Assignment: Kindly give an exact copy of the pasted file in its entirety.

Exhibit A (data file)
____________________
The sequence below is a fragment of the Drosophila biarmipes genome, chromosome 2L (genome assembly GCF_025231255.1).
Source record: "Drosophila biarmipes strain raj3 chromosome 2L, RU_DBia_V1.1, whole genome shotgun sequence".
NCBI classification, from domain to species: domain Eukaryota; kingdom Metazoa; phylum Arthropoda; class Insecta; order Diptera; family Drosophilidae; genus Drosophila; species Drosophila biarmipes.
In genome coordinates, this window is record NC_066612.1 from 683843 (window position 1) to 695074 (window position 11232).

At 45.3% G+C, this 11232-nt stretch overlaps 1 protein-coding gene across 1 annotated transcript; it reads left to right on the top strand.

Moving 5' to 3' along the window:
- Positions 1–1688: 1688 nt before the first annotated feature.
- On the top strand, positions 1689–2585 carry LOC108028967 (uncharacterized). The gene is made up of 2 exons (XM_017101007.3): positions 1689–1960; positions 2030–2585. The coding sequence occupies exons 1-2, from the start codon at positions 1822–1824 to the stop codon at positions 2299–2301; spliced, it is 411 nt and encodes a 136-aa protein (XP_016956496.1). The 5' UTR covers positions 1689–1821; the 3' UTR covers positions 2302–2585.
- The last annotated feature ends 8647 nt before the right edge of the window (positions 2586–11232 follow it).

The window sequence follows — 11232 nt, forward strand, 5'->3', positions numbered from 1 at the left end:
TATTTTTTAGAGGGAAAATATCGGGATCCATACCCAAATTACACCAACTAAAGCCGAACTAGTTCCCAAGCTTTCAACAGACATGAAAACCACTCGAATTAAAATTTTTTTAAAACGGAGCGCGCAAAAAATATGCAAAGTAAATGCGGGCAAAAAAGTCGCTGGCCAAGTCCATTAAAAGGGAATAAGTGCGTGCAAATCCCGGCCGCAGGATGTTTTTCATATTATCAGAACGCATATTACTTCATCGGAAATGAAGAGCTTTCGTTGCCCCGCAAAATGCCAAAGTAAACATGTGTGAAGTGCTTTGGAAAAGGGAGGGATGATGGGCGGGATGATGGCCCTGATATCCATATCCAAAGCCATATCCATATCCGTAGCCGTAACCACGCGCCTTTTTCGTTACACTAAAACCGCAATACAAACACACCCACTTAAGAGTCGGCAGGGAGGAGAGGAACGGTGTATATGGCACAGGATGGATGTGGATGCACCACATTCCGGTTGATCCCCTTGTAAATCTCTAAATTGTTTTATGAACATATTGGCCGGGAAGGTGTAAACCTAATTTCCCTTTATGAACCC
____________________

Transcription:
The sequence below is a fragment of the Drosophila biarmipes genome, chromosome 2L (genome assembly GCF_025231255.1).
Source record: "Drosophila biarmipes strain raj3 chromosome 2L, RU_DBia_V1.1, whole genome shotgun sequence".
NCBI classification, from domain to species: domain Eukaryota; kingdom Metazoa; phylum Arthropoda; class Insecta; order Diptera; family Drosophilidae; genus Drosophila; species Drosophila biarmipes.
In genome coordinates, this window is record NC_066612.1 from 683843 (window position 1) to 695074 (window position 11232).

At 45.3% G+C, this 11232-nt stretch overlaps 1 protein-coding gene across 1 annotated transcript; it reads left to right on the top strand.

Moving 5' to 3' along the window:
- Positions 1–1688: 1688 nt before the first annotated feature.
- On the top strand, positions 1689–2585 carry LOC108028967 (uncharacterized). The gene is made up of 2 exons (XM_017101007.3): positions 1689–1960; positions 2030–2585. The coding sequence occupies exons 1-2, from the start codon at positions 1822–1824 to the stop codon at positions 2299–2301; spliced, it is 411 nt and encodes a 136-aa protein (XP_016956496.1). The 5' UTR covers positions 1689–1821; the 3' UTR covers positions 2302–2585.
- The last annotated feature ends 8647 nt before the right edge of the window (positions 2586–11232 follow it).

The window sequence follows — 11232 nt, forward strand, 5'->3', positions numbered from 1 at the left end:
TATTTTTTAGAGGGAAAATATCGGGATCCATACCCAAATTACACCAACTAAAGCCGAACTAGTTCCCAAGCTTTCAACAGACATGAAAACCACTCGAATTAAAATTTTTTTAAAACGGAGCGCGCAAAAAATATGCAAAGTAAATGCGGGCAAAAAAGTCGCTGGCCAAGTCCATTAAAAGGGAATAAGTGCGTGCAAATCCCGGCCGCAGGATGTTTTTCATATTATCAGAACGCATATTACTTCATCGGAAATGAAGAGCTTTCGTTGCCCCGCAAAATGCCAAAGTAAACATGTGTGAAGTGCTTTGGAAAAGGGAGGGATGATGGGCGGGATGATGGCCCTGATATCCATATCCAAAGCCATATCCATATCCGTAGCCGTAACCACGCGCCTTTTTCGTTACACTAAAACCGCAATACAAACACACCCACTTAAGAGTCGGCAGGGAGGAGAGGAACGGTGTATATGGCACAGGATGGATGTGGATGCACCACATTCCGGTTGATCCCCTTGTAAATCTCTAAATTGTTTTATGAACATATTGGCCGGGAAGGTGTAAACCTAATTTCCCTTTATGAACCC